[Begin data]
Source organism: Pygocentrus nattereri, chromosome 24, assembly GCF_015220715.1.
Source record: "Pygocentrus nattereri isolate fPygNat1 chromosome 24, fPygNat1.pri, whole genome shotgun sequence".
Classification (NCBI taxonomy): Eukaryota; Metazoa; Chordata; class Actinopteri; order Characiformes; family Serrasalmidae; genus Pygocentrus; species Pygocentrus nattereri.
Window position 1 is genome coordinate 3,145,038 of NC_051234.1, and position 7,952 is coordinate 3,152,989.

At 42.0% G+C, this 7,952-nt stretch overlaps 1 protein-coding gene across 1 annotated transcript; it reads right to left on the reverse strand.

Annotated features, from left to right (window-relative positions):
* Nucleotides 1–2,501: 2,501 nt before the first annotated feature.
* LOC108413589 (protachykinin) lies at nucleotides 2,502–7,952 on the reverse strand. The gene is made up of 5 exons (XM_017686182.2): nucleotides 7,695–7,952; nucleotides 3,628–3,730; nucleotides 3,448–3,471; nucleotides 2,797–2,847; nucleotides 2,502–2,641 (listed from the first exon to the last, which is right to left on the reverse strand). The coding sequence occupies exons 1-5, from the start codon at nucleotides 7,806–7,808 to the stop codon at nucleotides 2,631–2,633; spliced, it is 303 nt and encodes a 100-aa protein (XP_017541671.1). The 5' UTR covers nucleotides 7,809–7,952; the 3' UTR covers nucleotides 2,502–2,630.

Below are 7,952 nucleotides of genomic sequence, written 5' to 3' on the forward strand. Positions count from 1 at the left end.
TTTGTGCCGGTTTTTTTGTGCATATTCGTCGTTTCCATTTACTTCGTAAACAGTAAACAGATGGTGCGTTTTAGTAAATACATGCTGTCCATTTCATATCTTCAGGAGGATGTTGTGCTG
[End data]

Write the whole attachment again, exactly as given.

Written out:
Source organism: Pygocentrus nattereri, chromosome 24, assembly GCF_015220715.1.
Source record: "Pygocentrus nattereri isolate fPygNat1 chromosome 24, fPygNat1.pri, whole genome shotgun sequence".
Classification (NCBI taxonomy): Eukaryota; Metazoa; Chordata; class Actinopteri; order Characiformes; family Serrasalmidae; genus Pygocentrus; species Pygocentrus nattereri.
Window position 1 is genome coordinate 3,145,038 of NC_051234.1, and position 7,952 is coordinate 3,152,989.

At 42.0% G+C, this 7,952-nt stretch overlaps 1 protein-coding gene across 1 annotated transcript; it reads right to left on the reverse strand.

Annotated features, from left to right (window-relative positions):
* Nucleotides 1–2,501: 2,501 nt before the first annotated feature.
* LOC108413589 (protachykinin) lies at nucleotides 2,502–7,952 on the reverse strand. The gene is made up of 5 exons (XM_017686182.2): nucleotides 7,695–7,952; nucleotides 3,628–3,730; nucleotides 3,448–3,471; nucleotides 2,797–2,847; nucleotides 2,502–2,641 (listed from the first exon to the last, which is right to left on the reverse strand). The coding sequence occupies exons 1-5, from the start codon at nucleotides 7,806–7,808 to the stop codon at nucleotides 2,631–2,633; spliced, it is 303 nt and encodes a 100-aa protein (XP_017541671.1). The 5' UTR covers nucleotides 7,809–7,952; the 3' UTR covers nucleotides 2,502–2,630.

Below are 7,952 nucleotides of genomic sequence, written 5' to 3' on the forward strand. Positions count from 1 at the left end.
TTTGTGCCGGTTTTTTTGTGCATATTCGTCGTTTCCATTTACTTCGTAAACAGTAAACAGATGGTGCGTTTTAGTAAATACATGCTGTCCATTTCATATCTTCAGGAGGATGTTGTGCTG